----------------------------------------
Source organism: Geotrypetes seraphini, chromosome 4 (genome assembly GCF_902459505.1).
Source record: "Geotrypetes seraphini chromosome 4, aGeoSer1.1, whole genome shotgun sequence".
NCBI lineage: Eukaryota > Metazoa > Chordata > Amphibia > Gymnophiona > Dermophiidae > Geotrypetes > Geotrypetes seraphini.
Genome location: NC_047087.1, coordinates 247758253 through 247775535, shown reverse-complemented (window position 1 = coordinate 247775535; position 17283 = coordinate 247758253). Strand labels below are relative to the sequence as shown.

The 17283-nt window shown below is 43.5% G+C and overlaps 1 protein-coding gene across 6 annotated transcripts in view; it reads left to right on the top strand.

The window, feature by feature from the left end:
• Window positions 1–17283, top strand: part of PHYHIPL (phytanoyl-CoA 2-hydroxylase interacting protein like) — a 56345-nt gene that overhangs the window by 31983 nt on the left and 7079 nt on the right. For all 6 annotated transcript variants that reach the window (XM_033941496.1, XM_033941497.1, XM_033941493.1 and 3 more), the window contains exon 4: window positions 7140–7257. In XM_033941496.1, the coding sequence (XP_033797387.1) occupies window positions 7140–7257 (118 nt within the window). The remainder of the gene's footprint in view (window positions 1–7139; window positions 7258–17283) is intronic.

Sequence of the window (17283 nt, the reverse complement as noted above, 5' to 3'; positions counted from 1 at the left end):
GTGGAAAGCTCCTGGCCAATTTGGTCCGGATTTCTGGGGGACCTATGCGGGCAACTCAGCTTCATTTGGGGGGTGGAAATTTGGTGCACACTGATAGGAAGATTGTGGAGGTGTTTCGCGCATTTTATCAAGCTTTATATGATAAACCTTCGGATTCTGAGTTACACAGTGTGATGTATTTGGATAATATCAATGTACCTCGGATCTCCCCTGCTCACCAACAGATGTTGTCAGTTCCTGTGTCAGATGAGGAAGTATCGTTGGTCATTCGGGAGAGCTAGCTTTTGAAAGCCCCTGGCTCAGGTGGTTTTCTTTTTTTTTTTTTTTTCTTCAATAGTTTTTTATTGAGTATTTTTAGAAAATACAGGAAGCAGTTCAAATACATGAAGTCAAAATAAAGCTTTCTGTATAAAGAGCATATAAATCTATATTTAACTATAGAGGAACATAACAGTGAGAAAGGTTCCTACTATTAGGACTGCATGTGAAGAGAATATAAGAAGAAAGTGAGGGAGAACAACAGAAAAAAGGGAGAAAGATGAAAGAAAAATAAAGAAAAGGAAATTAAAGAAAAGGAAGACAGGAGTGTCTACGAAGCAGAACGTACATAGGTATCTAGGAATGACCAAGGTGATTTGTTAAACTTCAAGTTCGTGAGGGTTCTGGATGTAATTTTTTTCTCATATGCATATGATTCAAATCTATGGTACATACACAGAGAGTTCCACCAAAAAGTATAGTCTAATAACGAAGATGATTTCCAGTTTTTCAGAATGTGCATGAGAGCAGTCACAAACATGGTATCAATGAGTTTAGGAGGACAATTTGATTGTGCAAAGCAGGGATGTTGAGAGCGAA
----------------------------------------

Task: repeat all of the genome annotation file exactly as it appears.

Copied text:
Source organism: Geotrypetes seraphini, chromosome 4 (genome assembly GCF_902459505.1).
Source record: "Geotrypetes seraphini chromosome 4, aGeoSer1.1, whole genome shotgun sequence".
NCBI lineage: Eukaryota > Metazoa > Chordata > Amphibia > Gymnophiona > Dermophiidae > Geotrypetes > Geotrypetes seraphini.
Genome location: NC_047087.1, coordinates 247758253 through 247775535, shown reverse-complemented (window position 1 = coordinate 247775535; position 17283 = coordinate 247758253). Strand labels below are relative to the sequence as shown.

The 17283-nt window shown below is 43.5% G+C and overlaps 1 protein-coding gene across 6 annotated transcripts in view; it reads left to right on the top strand.

The window, feature by feature from the left end:
• Window positions 1–17283, top strand: part of PHYHIPL (phytanoyl-CoA 2-hydroxylase interacting protein like) — a 56345-nt gene that overhangs the window by 31983 nt on the left and 7079 nt on the right. For all 6 annotated transcript variants that reach the window (XM_033941496.1, XM_033941497.1, XM_033941493.1 and 3 more), the window contains exon 4: window positions 7140–7257. In XM_033941496.1, the coding sequence (XP_033797387.1) occupies window positions 7140–7257 (118 nt within the window). The remainder of the gene's footprint in view (window positions 1–7139; window positions 7258–17283) is intronic.

Sequence of the window (17283 nt, the reverse complement as noted above, 5' to 3'; positions counted from 1 at the left end):
GTGGAAAGCTCCTGGCCAATTTGGTCCGGATTTCTGGGGGACCTATGCGGGCAACTCAGCTTCATTTGGGGGGTGGAAATTTGGTGCACACTGATAGGAAGATTGTGGAGGTGTTTCGCGCATTTTATCAAGCTTTATATGATAAACCTTCGGATTCTGAGTTACACAGTGTGATGTATTTGGATAATATCAATGTACCTCGGATCTCCCCTGCTCACCAACAGATGTTGTCAGTTCCTGTGTCAGATGAGGAAGTATCGTTGGTCATTCGGGAGAGCTAGCTTTTGAAAGCCCCTGGCTCAGGTGGTTTTCTTTTTTTTTTTTTTTTCTTCAATAGTTTTTTATTGAGTATTTTTAGAAAATACAGGAAGCAGTTCAAATACATGAAGTCAAAATAAAGCTTTCTGTATAAAGAGCATATAAATCTATATTTAACTATAGAGGAACATAACAGTGAGAAAGGTTCCTACTATTAGGACTGCATGTGAAGAGAATATAAGAAGAAAGTGAGGGAGAACAACAGAAAAAAGGGAGAAAGATGAAAGAAAAATAAAGAAAAGGAAATTAAAGAAAAGGAAGACAGGAGTGTCTACGAAGCAGAACGTACATAGGTATCTAGGAATGACCAAGGTGATTTGTTAAACTTCAAGTTCGTGAGGGTTCTGGATGTAATTTTTTTCTCATATGCATATGATTCAAATCTATGGTACATACACAGAGAGTTCCACCAAAAAGTATAGTCTAATAACGAAGATGATTTCCAGTTTTTCAGAATGTGCATGAGAGCAGTCACAAACATGGTATCAATGAGTTTAGGAGGACAATTTGATTGTGCAAAGCAGGGATGTTGAGAGCGAA